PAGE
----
"He's the type of guy who steps on campus and is already behind the 8-ball because he was not one of the top guys, per se," classmate Mark Romanczuk said.

Gilmore is too grounded an individual to issue an I-told-you-so, but the junior will make his 21st career start for the Cardinal on Saturday in the middle of No. 6 Stanford's series at No. 4 Texas. That's a loud enough rejoinder itself.

Gilmore went 10-2, 4.43 in 108 innings in 2004 after entrenching himself in the rotation behind Romanczuk. He's 2-0, 1.89 with 16 strikeouts and three walks in 19 innings this year, posting the best numbers on the staff.

However, Gilmore admits there was a time during a freshman year in which he pitched just 2 1/3 innings that he wondered if those recruiters were correct.

"The hardest part about my freshman year was going back into the lockerroom and putting a clean uniform in the laundry," Gilmore said. "Then doing it the next day. And the next day. Day after day, three days on the weekend and then on Tuesday. It was really tough."

Conscious that Stanford was about to bring in another top recruiting class replete with new pitchers to battle him for innings, Gilmore requested a meeting with coach Mark Marquess at the end of the 2003 season to ask if Marquess thought he had a chance to earn more playing time. He was prepared to seek out alternative options if the answer came back negative.

Marquess told Gilmore he needed a strong summer in the Alaska League, then a strong fall back at Stanford to earn innings as a sophomore.

Gilmore went to Alaska League and produced a 1.41 ERA in 32 innings. (He also took trips down to Lake Hood Seaplane Base in Anchorage to fly seaplanes.) He then experienced success in fall practice, earning two relief appearances against in the season-opening Cal State Fullerton. Five scoreless innings against Fullerton earned a start the next week against Fresno State.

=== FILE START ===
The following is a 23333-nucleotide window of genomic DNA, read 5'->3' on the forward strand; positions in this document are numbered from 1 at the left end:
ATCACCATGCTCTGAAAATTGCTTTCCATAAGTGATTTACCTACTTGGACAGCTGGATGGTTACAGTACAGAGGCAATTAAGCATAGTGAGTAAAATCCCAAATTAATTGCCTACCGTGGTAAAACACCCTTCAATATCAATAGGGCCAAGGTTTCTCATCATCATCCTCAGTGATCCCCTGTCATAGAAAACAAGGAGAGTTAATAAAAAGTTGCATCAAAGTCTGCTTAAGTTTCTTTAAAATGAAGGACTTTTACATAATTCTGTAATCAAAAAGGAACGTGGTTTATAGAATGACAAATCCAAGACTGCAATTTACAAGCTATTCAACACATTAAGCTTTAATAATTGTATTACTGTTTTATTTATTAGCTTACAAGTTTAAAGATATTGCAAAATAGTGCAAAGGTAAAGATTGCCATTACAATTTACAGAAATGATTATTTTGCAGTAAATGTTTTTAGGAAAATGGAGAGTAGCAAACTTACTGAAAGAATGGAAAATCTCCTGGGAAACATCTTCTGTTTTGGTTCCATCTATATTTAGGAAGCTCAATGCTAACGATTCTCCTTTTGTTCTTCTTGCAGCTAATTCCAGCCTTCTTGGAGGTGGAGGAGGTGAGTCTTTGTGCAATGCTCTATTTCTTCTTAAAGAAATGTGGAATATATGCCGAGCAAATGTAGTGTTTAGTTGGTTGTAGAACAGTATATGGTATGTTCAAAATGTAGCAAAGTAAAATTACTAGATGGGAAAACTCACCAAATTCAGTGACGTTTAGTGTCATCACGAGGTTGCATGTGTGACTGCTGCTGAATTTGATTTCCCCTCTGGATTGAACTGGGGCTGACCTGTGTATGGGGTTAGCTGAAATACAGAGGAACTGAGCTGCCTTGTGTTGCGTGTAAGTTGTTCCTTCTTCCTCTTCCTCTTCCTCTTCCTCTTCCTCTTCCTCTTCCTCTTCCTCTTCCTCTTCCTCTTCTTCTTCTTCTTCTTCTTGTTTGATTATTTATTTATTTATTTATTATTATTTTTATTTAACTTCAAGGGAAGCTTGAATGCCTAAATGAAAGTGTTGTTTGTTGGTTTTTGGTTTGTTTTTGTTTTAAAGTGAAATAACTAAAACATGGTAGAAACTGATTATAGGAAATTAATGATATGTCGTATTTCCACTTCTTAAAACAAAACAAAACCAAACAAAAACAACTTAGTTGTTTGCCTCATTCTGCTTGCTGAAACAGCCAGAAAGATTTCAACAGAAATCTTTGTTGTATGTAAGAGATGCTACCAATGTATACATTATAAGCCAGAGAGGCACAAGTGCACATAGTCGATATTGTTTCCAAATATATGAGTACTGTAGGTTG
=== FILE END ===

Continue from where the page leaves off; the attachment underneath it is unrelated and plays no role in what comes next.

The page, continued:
The night before that game, he told himself that was his one chance. "If I don't have success, I might end up back in the bullpen," he thought.

Gilmore allowed two runs in six innings while striking out eight batters to earn his first win--and a permanent spot in the rotation. It capped an impressive, frustrating, trying ride for Gilmore, who midway through his freshman season realized he didn't have what it took to pitch at Stanford.

"I had to admit that what I had wasn't working," Gilmore said. "It's hard to do. I couldn't keep going out there with the same arsenal of pitches and expect better results. It was a lack of stuff."

To do that, Romanczuk said, Gilmore set about "revolutionizing every single pitch he had." It started with the changeup. It was his best pitch, but his 85-88 mph fastball often got hit before he could get to the change. So at one scrimmage that spring he threw seven straight changeups and retired the side in order. The same thing happened the next two innings.

Teammates wanted to check out the pitch, one he gripped like a split-finger, but with his entire hand. Catcher Ryan Garko said Gilmore's grip looked like a moose hoof, and the pitch earned the nickname "the Moose." Infielders chanted its name as he mowed through the batting order during intersquad games.